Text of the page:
Cinematographers coordinate their efforts with a platoon of visual artists and other artisans, from colorists to computer scientists, from digital imaging technicians to glassmakers. On “Captain Marvel,” Ben Davis worked closely with Dan Sasaki (pictured above), VP of optics at Panavision, to find exactly the right optical solutions for the look he imagined.
Their collaboration illustrates how artistic aspirations drive technical innovation, as well as the importance that lensing has taken on in the world of digital sensors, where film emulsion’s effects on the image through variations in exposure and development have given way to subtleties in optics and coatings.
Sasaki, a second-generation Panavision employee, literally grew up on film sets. “I love it when a cinematographer comes to me with a particular vision in mind,” he says. “We experiment with the various factors that contribute to the properties of a particular lens until we find the right look.”
In the case of “Captain Marvel,” Davis and Sasaki started with a set of Panavision Sphero 65 lenses. For scenes taking place in an older time period, Davis tried finding post-production techniques that delivered a more vintage look, but he found that the imagery merely looked softened, whereas he wanted something more akin to old Cooke Panchro or Canon K-35 lenses, designed and built decades ago. Neither of those lens types would cover the bigger image area of Davis’ large-format camera, and they lacked the mechanics and control conveniences of today’s lenses.
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After a few iterations involving coatings and placement of elements, Davis liked what he saw. But here’s where the science of optics encounters the psychology of perception. “It’s very easy to detect the nuances between two lenses if I have a side-by-side comparison,” says Sasaki. “But when you’re watching a movie, very rarely do you see a split screen, or a resolution chart. If you’re paying attention to the story, you are not going to notice small differences. Ben wanted a difference that was more profound. We ended up with a set of spherical lenses that behave like anamorphic lenses. We also added other features such as susceptibility to light that created big rainbow flares and lifted contrast.”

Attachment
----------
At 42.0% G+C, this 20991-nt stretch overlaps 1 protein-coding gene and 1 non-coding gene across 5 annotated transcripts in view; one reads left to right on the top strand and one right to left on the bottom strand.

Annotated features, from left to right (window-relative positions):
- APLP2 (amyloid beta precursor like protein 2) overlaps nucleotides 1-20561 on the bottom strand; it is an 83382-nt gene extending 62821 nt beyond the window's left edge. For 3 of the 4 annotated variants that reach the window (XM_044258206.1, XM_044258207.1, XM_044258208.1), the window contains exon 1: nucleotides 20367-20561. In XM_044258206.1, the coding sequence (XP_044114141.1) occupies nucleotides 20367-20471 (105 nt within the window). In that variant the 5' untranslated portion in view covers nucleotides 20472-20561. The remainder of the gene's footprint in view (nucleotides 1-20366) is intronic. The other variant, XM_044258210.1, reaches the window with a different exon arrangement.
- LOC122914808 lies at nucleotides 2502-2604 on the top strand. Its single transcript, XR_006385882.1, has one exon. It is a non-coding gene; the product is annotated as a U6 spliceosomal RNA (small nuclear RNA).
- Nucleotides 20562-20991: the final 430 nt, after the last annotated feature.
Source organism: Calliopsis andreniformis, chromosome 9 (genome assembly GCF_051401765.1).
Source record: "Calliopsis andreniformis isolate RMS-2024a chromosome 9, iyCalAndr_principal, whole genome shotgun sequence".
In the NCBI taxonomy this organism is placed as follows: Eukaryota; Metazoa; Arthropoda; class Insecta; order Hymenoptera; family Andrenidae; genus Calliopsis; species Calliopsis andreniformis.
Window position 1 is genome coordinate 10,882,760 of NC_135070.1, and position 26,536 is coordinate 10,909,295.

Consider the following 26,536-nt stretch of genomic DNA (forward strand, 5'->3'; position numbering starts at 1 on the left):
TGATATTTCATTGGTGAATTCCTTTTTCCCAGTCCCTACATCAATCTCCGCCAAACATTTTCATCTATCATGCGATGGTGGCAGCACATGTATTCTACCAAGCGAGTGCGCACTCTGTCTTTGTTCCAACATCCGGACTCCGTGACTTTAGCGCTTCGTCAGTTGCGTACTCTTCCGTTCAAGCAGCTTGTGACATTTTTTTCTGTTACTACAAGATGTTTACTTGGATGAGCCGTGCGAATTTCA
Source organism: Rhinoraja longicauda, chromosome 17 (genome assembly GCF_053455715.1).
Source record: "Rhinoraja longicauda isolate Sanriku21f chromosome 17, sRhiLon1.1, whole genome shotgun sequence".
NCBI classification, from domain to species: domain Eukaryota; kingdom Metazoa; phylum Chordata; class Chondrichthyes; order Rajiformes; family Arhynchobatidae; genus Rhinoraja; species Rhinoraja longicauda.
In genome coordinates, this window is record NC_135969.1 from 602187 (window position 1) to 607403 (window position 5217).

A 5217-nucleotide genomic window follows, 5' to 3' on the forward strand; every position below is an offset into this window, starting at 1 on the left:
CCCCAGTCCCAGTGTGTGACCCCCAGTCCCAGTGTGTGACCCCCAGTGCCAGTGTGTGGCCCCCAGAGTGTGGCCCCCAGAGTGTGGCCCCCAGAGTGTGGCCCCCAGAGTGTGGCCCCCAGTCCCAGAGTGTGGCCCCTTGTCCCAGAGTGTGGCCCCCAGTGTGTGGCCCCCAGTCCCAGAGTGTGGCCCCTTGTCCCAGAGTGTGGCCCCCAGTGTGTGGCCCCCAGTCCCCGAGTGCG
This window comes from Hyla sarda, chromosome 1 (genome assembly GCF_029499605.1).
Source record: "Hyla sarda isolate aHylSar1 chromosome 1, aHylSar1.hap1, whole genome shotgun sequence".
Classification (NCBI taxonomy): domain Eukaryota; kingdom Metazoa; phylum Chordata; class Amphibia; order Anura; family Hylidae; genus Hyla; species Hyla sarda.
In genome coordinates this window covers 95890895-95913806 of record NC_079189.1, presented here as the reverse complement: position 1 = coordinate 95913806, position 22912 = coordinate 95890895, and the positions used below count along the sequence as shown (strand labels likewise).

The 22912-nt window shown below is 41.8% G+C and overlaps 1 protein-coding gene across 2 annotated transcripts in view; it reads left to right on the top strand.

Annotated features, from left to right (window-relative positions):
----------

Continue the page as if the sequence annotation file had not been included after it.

Some actual K-35 elements were used in one of the first lenses, with the same effect eventually produced using proprietary Panavision glass. Adjustments continued after the initial tests. “If it weren’t for Ben’s shepherding, the project wouldn’t have come out as cool as it did,” says Sasaki. “Ultimately, it resulted in the introduction of the Panavision 65 Vintage series, which yield better speed and closer focus, along with those vintage properties.
“Just softening the image across the board isn’t going to cut it these days. With the resolution of the cameras and the screens that audiences see, along with the amount of content, cinematographers are asking for even greater variation. That trend goes against the relatively similar look of various digital sensors. It’s like the difference between a red wine and a white wine, compared to the difference between wine and whiskey.”